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What You Need To Know About Travel Insurance When Cruising !

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With the ever increasing rise of cruising in the Australian market, SureSave is passionate about ensuring all agents are well equipped to inform customers on the best travel insurance options to meet their needs.

Recently Australian Cruising News were able to sit down with Matt Endycott, Head Of Agency Sales At Suresave and ask him some of the questions that need to be answered when it comes to travel insurance and cruising.

Matt Endycott, Head of Agency Sales at SureSave, says,

“An increasing number of Australian travellers are either regular cruisers, or are considering a cruise for their next holiday. Travellers look to their agent for all sorts of cruising options, from booking the right type of cruise for them, through to the most suitable travel insurance policy. It’s essential that agents explain the importance of travel insurance, and its benefits in real-life cruise scenarios, to ensure customers are adequately protected against the unexpected.”

The majority of SureSave’s cruise claims (78.4%) relate to medical expenses. These claims range from relatively minor and common cases, including motion sickness and minor slips, to more serious conditions requiring further medical treatment. Luggage claims account for 13.4% of cruise claims, usually relating to lost property such as sunglasses and prescription glasses, and for damaged goods such as phones and cameras. In addition, the remaining claims consist of 6.7% for cancellation and 1.5% for delayed or missed transport.

Understanding travel insurance for domestic cruises.

“It’s important for travellers to choose a policy that provides an appropriate level of cover. One of the most common causes for confusion is medical cover on a cruise between Australian ports,” says Endycott.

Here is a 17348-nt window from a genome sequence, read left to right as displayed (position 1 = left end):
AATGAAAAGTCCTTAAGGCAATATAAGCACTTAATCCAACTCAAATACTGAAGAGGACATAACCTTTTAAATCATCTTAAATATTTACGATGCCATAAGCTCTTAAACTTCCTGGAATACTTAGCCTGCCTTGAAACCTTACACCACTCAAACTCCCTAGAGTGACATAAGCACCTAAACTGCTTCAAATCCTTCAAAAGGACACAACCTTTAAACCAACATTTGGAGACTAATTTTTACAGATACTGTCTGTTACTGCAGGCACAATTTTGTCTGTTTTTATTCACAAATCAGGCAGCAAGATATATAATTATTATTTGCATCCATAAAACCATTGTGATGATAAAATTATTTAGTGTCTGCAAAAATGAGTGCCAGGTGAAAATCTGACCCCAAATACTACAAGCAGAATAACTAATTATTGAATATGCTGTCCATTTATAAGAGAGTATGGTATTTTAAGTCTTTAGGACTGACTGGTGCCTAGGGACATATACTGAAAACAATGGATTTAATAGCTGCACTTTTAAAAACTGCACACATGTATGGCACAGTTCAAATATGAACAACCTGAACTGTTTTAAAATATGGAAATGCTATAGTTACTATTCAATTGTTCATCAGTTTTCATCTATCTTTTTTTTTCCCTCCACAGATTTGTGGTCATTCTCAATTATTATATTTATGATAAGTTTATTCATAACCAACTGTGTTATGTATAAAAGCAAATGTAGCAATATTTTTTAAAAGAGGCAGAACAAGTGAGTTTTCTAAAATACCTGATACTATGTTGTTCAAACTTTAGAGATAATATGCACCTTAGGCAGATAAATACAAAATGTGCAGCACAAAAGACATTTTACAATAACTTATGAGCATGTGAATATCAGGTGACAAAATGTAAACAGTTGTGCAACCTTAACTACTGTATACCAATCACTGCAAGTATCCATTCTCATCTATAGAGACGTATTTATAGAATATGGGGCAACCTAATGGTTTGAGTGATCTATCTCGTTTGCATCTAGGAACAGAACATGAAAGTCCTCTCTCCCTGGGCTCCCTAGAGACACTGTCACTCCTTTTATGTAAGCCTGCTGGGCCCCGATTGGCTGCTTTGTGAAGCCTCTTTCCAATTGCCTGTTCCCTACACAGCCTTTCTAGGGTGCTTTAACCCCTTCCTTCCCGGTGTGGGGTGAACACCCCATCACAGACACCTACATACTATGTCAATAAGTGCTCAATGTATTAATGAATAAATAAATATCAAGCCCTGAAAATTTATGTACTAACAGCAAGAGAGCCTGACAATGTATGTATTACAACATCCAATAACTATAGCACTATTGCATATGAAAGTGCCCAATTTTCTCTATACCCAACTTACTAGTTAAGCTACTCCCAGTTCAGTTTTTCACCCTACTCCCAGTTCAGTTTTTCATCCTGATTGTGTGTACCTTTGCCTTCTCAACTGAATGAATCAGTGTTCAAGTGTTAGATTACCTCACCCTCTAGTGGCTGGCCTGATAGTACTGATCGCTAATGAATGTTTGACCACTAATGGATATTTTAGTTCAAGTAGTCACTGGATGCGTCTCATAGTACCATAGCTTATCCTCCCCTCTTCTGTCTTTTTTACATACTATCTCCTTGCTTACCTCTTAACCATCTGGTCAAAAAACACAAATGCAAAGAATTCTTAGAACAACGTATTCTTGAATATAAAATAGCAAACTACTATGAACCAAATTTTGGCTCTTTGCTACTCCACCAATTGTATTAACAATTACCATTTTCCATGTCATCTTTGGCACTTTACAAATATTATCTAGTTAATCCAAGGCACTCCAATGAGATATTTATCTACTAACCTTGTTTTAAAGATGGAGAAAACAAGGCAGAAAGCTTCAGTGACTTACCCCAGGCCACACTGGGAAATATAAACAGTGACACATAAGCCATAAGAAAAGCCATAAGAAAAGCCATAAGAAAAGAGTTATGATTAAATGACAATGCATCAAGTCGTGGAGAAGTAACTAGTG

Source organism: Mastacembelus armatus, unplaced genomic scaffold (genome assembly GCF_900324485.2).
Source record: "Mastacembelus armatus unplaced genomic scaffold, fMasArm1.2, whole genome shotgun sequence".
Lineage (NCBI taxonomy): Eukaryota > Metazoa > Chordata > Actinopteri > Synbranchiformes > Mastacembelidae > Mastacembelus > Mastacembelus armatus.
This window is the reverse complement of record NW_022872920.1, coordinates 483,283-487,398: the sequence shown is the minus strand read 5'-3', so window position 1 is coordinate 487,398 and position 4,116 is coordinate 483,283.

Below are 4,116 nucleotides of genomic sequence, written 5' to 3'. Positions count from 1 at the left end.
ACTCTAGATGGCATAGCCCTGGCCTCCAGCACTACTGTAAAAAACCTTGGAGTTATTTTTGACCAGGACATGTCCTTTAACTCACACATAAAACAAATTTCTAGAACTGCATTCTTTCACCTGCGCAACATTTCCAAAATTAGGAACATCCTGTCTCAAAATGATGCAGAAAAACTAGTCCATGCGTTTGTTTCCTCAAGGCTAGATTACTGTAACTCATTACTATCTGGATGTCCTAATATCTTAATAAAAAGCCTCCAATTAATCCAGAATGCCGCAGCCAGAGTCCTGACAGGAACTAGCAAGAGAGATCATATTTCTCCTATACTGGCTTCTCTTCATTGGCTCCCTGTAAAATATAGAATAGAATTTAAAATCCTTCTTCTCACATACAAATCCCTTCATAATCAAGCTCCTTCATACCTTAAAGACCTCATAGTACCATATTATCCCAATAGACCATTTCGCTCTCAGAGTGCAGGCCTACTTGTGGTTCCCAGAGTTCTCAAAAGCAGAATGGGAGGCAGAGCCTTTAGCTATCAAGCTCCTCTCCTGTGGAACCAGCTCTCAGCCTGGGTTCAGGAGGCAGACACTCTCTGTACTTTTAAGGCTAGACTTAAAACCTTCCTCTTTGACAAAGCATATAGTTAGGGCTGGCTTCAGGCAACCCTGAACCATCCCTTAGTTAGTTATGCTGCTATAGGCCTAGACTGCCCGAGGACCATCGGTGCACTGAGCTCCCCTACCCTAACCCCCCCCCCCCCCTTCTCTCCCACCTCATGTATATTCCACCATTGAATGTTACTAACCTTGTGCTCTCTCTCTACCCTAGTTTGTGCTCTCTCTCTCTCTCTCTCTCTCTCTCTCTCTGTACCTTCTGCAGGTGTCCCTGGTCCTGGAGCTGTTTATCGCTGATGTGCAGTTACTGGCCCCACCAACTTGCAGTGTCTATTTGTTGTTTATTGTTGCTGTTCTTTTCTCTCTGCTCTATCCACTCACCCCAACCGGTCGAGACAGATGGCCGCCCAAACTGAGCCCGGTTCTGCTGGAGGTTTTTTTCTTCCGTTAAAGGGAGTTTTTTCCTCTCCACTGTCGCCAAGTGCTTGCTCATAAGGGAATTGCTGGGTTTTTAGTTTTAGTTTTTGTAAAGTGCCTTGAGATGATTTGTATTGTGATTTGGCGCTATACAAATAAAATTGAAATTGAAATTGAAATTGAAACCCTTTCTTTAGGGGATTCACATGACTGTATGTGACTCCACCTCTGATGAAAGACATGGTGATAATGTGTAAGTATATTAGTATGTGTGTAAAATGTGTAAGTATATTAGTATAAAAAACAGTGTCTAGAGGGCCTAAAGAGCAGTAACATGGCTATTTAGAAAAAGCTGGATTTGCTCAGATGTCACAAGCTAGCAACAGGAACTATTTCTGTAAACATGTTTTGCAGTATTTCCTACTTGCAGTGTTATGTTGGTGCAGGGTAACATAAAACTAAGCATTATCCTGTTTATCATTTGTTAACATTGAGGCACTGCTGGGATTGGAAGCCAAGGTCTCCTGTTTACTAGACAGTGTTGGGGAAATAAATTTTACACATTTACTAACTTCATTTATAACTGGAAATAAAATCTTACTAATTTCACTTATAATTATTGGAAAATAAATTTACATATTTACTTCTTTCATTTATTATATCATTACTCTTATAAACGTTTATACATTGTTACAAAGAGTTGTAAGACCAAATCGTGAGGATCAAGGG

While a domestic policy can provide cover for a range of other, non-medical expenses, an international policy can additionally offer cover for medical expenses incurred on board a cruise ship outside of Australian waters or overseas.

Although travellers might be cruising in Australian waters, once off-shore, they may not be covered by Medicare, leaving them to foot the bill if they’re uninsured. This is also true regardless of whether the cruise provider is an Australian company, or a foreign company.

This is because cruise ships often employ international doctors who may not be registered to practice in Australia, so any on-board treatment provided by them doesn’t meet the criteria for Medicare cover. To be sure, it’s worth contacting the cruise provider to confirm whether Medicare covers treatment on board their ship.

Medical treatment costs when cruising can quickly run into the thousands.

Whilst the average cruise claim is around $800, expenses can run into the thousands, or even hundreds of thousands of dollars, depending on the level of treatment required. One of the most expensive cruise claims we’ve seen came to over $270,000 which included transport from the cruise ship to a hospital at the nearest port, two months of hospitalisation and medical expenses for treatment overseas, then repatriation home with medical escorts.

Getting to a hospital from the middle of the ocean is a challenge.

If a traveller needs urgent medical treatment that can’t be provided on board the ship, it can be tricky to get them to the nearest medical facility from the middle of the ocean. Emergency helicopter evacuations and treatment at a foreign hospital tends to be very expensive and can put travellers out of pocket quickly if they don’t have travel insurance.

Cancellation cover: timing is everything.